The Technology Acceptance Model (TAM) predicts the user acceptance of end-user applications by specifying causal relationships among select belief and attitudinal constructs that mediate the influence of external variables on usage behavior. Previous researchers (Davis, 1993) have cited the need to validate TAM across different user populations. Although the perceived usefulness and perceived ease of use constructs have received a great deal of recent attention in the MIS literature (Adams, et al., 1992; Davis, 1986, 1989 and 1993; Davis, et al., 1989; Davis and Venkatesh, 1995; Hartwick and Barki, 1994; Hendrickson, et al., 1993; Mathieson, 1991; Moore and Benbasat, 1991; Segars and Grover, 1993; Subramanian, 1995; Venkatesh and Davis, 1994), very few studies have validated the full TAM model using all of the original belief and attitudinal constructs. TAM asserts that the principal influence of beliefs is on attitudesthatsubsequently impact behavior. In addition, there are no published studies that use structural equation modeling and path analysis to validate the full TAM model. To assess TAM, there is a requirement to simultaneously measure the cascading direct and indirect effects of model variables. Validating TAM in this way enables the simultaneous assessment of the effects of attitude toward usingon different measures of usage. Thus, a more finely-grained representation of TAM in predicting qualitatively distinct usage behaviors, or metrics, may be assessed. Furthermore, existing research has not addressed the implications of standardized user interfaces on TAM. To the extent that end-user applications have a similar "look and feel" (e.g. consider MicroSoft windows applications), is there an implication for the role of the ease of useconstruct in TAM? Finally, the role of external variablesvis a vis TAM has not been well explored. Davis (1993) called for (p.483): "future research [to] consider the role of additional [external] variables within TAM." This study extends and refines previous related research by addressing each of these points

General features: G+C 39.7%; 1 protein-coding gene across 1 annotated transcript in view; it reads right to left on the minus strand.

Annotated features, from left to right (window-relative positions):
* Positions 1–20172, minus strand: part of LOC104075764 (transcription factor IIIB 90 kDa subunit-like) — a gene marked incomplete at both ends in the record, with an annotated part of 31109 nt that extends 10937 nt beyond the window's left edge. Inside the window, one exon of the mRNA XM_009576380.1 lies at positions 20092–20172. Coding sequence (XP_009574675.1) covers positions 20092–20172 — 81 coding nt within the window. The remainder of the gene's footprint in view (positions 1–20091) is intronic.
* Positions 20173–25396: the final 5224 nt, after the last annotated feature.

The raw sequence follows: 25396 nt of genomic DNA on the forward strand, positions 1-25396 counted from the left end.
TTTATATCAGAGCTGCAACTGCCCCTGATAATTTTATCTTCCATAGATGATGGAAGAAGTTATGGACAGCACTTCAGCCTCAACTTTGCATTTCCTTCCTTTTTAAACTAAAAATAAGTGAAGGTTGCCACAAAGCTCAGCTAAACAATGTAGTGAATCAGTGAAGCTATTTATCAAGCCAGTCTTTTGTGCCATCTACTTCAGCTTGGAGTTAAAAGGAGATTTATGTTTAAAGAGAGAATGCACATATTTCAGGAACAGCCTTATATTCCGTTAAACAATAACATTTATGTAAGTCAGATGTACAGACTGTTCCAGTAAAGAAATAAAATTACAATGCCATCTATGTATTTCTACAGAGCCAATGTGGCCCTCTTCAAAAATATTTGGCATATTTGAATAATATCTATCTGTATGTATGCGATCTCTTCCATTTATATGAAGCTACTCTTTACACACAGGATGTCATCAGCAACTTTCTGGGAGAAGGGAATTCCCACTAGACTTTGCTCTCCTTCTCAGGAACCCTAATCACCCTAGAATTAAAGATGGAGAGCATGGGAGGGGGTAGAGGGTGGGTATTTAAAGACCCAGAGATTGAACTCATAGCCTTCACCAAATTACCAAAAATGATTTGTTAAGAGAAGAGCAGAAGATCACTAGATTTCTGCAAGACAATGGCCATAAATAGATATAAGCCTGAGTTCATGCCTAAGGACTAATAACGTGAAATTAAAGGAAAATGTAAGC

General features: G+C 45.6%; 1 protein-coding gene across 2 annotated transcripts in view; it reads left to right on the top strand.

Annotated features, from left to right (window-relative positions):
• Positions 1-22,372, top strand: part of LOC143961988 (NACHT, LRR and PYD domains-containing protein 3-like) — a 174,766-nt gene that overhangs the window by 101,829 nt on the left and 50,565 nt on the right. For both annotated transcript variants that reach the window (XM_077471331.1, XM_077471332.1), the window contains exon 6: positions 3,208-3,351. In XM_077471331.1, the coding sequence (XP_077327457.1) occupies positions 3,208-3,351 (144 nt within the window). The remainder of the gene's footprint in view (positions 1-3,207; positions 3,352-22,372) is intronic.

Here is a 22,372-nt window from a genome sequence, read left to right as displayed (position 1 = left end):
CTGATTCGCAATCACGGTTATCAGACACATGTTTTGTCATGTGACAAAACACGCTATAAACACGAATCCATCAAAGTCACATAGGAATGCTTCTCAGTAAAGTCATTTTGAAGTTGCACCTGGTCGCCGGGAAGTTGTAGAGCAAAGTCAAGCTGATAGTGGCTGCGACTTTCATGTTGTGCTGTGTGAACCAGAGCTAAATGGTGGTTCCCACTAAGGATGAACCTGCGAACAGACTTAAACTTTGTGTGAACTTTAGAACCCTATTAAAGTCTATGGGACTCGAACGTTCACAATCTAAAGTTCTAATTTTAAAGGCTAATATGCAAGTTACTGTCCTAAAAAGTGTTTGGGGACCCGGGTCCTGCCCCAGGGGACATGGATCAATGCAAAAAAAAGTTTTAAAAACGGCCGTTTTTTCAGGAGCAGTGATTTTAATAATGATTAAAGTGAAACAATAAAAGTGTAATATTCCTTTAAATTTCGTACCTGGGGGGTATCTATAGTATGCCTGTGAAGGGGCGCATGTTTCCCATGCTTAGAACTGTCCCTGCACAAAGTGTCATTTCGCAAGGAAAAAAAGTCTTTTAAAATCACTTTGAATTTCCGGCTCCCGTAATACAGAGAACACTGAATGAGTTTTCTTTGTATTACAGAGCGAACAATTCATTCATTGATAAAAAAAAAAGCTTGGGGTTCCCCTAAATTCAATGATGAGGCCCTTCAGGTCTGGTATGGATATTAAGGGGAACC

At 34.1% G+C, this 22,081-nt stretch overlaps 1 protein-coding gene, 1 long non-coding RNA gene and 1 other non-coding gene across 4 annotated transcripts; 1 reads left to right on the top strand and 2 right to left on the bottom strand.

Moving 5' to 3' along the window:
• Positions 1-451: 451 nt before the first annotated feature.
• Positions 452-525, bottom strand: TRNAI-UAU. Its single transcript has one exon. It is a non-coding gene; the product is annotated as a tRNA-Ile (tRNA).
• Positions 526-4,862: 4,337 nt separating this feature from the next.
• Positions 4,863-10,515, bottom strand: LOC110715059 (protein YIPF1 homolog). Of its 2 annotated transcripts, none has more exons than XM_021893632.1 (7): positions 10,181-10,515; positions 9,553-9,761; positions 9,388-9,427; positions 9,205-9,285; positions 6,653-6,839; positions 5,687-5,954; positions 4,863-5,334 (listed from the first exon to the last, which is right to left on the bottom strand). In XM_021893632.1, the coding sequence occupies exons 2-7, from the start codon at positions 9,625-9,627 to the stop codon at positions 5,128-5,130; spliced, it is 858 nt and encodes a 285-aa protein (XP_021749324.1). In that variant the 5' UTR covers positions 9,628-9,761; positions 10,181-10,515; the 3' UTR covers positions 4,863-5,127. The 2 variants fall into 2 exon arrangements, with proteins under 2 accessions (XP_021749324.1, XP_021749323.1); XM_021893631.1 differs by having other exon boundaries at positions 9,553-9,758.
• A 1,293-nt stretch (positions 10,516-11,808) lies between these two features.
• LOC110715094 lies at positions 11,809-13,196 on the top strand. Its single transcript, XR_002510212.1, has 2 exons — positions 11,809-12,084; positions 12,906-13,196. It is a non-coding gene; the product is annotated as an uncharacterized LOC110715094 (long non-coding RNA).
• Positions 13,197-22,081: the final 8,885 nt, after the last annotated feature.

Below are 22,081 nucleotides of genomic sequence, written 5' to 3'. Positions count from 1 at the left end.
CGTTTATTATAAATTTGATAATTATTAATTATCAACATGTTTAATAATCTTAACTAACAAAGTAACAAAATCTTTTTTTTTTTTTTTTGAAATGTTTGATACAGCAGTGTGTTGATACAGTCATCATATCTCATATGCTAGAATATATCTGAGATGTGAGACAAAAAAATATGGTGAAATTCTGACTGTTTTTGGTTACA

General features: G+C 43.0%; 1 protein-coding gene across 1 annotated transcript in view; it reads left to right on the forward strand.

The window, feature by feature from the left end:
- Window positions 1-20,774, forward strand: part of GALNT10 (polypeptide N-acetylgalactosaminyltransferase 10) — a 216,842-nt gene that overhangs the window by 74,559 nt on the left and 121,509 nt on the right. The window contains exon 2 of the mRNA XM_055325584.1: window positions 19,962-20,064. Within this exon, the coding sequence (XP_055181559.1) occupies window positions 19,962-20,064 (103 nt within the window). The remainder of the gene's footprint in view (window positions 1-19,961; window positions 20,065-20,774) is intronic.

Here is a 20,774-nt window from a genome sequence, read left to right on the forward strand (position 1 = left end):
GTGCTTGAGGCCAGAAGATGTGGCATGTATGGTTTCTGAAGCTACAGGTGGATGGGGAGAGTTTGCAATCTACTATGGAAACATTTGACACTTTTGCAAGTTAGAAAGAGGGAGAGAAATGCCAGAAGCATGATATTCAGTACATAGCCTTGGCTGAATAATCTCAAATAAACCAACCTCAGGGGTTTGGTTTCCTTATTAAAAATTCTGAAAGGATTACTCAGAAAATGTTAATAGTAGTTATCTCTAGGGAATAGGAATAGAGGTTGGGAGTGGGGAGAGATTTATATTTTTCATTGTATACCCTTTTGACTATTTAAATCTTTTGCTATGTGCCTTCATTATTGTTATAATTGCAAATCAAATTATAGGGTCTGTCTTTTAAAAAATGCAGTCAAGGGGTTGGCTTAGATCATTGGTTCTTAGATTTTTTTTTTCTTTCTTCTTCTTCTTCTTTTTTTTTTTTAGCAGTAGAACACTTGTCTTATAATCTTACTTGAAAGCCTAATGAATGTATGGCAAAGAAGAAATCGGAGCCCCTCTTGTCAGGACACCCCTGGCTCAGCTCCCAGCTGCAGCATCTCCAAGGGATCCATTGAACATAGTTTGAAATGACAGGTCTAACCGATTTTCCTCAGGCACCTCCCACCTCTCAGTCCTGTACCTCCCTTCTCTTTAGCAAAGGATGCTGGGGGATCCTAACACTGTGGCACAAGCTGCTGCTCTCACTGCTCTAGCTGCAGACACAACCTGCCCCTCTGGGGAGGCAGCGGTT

Hubona, Geoffrey S. and Whisenand, Thomas G., "External Variables and the Technology Acceptance Model" (1995). AMCIS 1995 Proceedings. 85.